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Between the Lines

Interview with Robert Wilson
The Blind Man of Seville
Robert Wilson

Harcourt author Robert Wilson spoke with PW Daily's Edward Nawotka from his farmhouse in rural Portugal.
Robert Wilson was born in 1957. A graduate of Oxford University, he has worked in shipping and advertising in London and trading in West Africa. He is married and divides his time between England, Spain and Portugal. He was awarded the CWA Gold Dagger for Fiction for his fifth novel, A Small Death in Lisbon.
PWD: You're a Brit, yet you live in Portugal. Is it easier for you to work in a foreign country?
RW: People think that Portugal is European time, but it's on London time. I'm about an hour-and-a-half on the motorway from Lisbon and four hours from Seville. I can drive to the airport and be in London in few hours. It's always in people's mind in England to escape where it rains all the time, where it's gray and dull. When I got married, my wife and I took a long trip around Africa. I did a year's work to pay off the debt and that's when I made my bid for freedom. We're coming up to the 11th year in this house. I moved here in my late 30s.

PWD: The Blind Man of Seville is the third book of yours to be published in the U.S. Your first books were set in Africa. What happened to them?
RW: The first one is coming out in the States—Instruments of Darkness. It's a noir Chandler affair. They're very different from the three so far published in America. The Company of Strangers was a spy story cum love story. The Small Death and Blind Man have some similarities, since both start out as police procedurals. My work often starts one way and takes a different direction.

PWD: This book starts out very violently. Is this intentional, perhaps to get readers' interest?
RW: The Blind Man of Seville starts with a brutal murder and, yes, the brutality is intentional. This is a book about seeing or rather, perceiving—about our ability to distinguish between appearance and reality. The detective sets out on what he thinks will be a normal police investigation and stumbles on something more. The horror of the murder starts something up inside of him and he discovers old journals of his father, which starts up the historical aspect of the story. There are effectively two stories going on. In a way, there's an irony to all this. It's physically violent crime that is supposed to induce the ability to see. I wanted readers to see violence through the eyes of a victim, which becomes a very uncomfortable place to be. I take a moral stance and think violence is a terrible thing, but I get people to sit up at the beginning. My moral point is to remember there are victims out there.

PWD: The first two American books were set in Portugal, this one in Spain. How important is the setting to your novels?
RW: The two countries are side by side: you'll see a difference in the way characters perform and react. This is a particular interest of mine—what in their history have made them different. One country had a civil war and one country didn't. The apparent Spain and the hidden Spain has fascinated particular American writers, Hemingway for example. You write a book on the basis of a feeling. Some get a feeling about a story or a character; I get a feeling about setting. If I get a setting inside of me, the characters walk out of the setting. It's been true of all of them: Africa, Portugal, Spain. From my point of view, this book started off as Seville. Then I came up with Falcon.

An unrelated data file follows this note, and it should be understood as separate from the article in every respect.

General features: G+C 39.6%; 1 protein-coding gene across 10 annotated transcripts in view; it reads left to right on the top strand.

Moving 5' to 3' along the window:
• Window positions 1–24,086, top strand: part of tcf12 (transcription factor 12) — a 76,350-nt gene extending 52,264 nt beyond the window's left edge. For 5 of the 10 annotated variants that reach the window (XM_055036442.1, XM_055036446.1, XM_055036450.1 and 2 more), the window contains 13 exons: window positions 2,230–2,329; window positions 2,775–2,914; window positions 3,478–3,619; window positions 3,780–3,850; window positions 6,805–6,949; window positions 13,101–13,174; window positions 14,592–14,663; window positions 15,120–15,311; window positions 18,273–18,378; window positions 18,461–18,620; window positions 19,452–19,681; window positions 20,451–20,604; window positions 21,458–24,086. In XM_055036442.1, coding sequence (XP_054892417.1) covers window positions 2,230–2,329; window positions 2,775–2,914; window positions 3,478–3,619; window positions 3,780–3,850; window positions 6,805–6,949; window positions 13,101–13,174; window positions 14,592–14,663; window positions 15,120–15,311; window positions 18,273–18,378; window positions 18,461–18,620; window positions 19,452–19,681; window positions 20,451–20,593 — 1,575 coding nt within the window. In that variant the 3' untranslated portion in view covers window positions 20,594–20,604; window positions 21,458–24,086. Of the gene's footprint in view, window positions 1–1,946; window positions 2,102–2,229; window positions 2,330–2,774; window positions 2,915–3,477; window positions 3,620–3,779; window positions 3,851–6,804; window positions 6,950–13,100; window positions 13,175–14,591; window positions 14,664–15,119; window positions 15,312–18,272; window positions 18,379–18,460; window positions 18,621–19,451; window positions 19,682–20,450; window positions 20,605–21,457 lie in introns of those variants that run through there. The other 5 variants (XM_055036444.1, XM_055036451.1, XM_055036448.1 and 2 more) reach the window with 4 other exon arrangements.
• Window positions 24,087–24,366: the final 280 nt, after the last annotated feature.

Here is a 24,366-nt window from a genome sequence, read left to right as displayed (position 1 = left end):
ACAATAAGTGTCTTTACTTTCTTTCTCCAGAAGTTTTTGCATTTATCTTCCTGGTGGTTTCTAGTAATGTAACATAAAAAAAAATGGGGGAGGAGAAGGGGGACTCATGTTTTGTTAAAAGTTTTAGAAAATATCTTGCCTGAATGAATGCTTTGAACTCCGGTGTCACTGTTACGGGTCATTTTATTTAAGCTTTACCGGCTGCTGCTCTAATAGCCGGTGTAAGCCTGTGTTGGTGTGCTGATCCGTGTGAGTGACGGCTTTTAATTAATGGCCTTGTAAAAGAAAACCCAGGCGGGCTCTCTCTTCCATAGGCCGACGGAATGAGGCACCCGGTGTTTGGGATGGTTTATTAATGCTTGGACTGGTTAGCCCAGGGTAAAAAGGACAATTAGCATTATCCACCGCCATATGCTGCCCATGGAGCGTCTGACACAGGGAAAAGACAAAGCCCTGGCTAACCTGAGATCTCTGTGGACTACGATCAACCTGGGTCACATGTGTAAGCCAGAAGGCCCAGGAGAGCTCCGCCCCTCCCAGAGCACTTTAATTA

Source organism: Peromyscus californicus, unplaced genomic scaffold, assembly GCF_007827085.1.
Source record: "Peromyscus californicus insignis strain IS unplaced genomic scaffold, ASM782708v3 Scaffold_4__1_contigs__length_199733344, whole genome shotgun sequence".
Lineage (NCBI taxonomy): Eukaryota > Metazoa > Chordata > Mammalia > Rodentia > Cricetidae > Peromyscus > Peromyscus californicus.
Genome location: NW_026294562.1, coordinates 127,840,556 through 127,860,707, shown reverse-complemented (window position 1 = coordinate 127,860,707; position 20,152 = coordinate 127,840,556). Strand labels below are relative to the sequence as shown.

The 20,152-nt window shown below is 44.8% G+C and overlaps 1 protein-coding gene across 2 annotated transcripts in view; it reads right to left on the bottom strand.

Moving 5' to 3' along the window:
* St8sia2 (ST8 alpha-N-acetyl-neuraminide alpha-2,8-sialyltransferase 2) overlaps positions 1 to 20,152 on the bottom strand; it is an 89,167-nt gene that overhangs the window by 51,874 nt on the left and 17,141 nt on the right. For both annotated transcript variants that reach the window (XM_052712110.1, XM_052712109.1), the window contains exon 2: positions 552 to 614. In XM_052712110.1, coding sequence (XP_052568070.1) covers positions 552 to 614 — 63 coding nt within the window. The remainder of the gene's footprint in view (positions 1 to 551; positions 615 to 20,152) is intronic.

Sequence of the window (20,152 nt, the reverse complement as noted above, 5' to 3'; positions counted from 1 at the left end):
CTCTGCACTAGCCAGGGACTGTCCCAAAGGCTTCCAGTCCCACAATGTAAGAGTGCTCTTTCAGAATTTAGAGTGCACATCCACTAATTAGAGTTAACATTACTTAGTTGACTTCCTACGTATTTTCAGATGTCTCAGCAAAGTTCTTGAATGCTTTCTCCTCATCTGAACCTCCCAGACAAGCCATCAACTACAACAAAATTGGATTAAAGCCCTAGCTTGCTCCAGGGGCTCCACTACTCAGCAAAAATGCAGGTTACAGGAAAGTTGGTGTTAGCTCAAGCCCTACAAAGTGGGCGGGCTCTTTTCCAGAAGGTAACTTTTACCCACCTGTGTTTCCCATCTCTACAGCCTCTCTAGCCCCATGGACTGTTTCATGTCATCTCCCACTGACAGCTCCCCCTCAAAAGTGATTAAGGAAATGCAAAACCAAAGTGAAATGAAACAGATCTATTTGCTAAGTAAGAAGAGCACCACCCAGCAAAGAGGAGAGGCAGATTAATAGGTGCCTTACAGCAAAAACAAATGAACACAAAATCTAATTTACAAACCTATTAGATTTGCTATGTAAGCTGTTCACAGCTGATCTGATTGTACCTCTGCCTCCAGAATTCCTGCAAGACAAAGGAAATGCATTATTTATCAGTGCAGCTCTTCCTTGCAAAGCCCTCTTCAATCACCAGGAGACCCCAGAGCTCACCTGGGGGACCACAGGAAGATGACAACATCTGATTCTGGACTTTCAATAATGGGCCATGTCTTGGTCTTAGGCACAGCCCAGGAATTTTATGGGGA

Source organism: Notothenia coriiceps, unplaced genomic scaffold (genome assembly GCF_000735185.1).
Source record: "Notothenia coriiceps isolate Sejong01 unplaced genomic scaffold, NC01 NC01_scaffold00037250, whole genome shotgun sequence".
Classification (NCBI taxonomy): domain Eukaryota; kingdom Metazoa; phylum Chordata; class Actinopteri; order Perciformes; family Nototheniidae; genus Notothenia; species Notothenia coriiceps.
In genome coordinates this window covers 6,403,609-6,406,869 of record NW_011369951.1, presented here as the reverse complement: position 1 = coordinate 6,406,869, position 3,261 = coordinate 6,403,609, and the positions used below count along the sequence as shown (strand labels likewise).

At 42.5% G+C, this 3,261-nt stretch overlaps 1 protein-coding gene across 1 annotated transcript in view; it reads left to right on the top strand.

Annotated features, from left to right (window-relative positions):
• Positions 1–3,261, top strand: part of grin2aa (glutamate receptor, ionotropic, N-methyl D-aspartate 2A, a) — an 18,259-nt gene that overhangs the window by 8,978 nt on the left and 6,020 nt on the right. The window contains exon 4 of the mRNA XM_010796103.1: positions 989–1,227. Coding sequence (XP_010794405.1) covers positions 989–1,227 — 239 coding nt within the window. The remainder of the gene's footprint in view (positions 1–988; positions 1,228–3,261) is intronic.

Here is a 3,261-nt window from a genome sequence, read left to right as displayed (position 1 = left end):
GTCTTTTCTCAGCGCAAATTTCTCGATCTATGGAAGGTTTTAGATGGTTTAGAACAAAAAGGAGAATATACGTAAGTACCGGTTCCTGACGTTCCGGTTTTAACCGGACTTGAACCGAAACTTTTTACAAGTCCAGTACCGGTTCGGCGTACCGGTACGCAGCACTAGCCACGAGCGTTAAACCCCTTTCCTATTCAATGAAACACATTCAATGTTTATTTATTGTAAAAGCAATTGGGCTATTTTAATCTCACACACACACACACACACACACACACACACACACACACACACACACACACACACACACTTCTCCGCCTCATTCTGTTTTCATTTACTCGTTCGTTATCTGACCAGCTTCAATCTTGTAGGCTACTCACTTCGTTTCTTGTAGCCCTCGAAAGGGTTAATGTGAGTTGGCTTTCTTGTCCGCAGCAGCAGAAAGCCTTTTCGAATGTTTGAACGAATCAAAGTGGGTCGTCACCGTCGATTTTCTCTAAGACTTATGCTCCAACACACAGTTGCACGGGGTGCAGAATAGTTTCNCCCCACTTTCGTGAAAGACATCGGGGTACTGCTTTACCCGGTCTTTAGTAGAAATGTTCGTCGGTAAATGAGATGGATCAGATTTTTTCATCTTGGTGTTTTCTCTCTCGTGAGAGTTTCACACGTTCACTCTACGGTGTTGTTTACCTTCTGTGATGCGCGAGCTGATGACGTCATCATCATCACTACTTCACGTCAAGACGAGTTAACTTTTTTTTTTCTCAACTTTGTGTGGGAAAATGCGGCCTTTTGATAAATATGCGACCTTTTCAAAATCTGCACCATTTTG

PWD: Spain does not have many famous crime writers. Why is that?
RW: In Spain, there is no tradition of crime fiction. I have this for a theory: the police in Franco's time were the Guardia Civil, who were renowned for being heavy handed. If that is your idea of the police force, it becomes difficult to have crime fiction. They are an evil entity. They are not a force for good.

PWD: Much of the book is not narrative at all, but journals from Falcon's father—which PW criticized in the review for slowing the pace of the book. How integral are the journals to the plot.
RW: The journals are the key to understanding the book and especially its ending. The journals were written of a piece over the three months of the summer of 2001. I actually wrote 100,000 words in that time. I obviously cut them savagely and I ultimately used only 35,000 in the book. There are another 9,000 words on the Web, which are interesting from the point of view of the character but unusable as far as the demands of the story were concerned. I don't think anything like this has been done before.

PWD: Your fans will want to know if you will continue writing about Spain or return to Portugal anytime soon?
RW: I am currently writing the sequel, which takes place about a year later in Seville and features Javier Falcon. There will then be another two books with Falcon in another Spanish city, which will probably be Barcelona.

Copyright © PW Daily 2003, written by Edward Nawotka
Interview extracted from PW Daily, March 4, 2003 edition

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Robert Wilson

Robert Wilson
photo credit:
Louise Stoner

The Blind Man of Seville

The Blind Man of Seville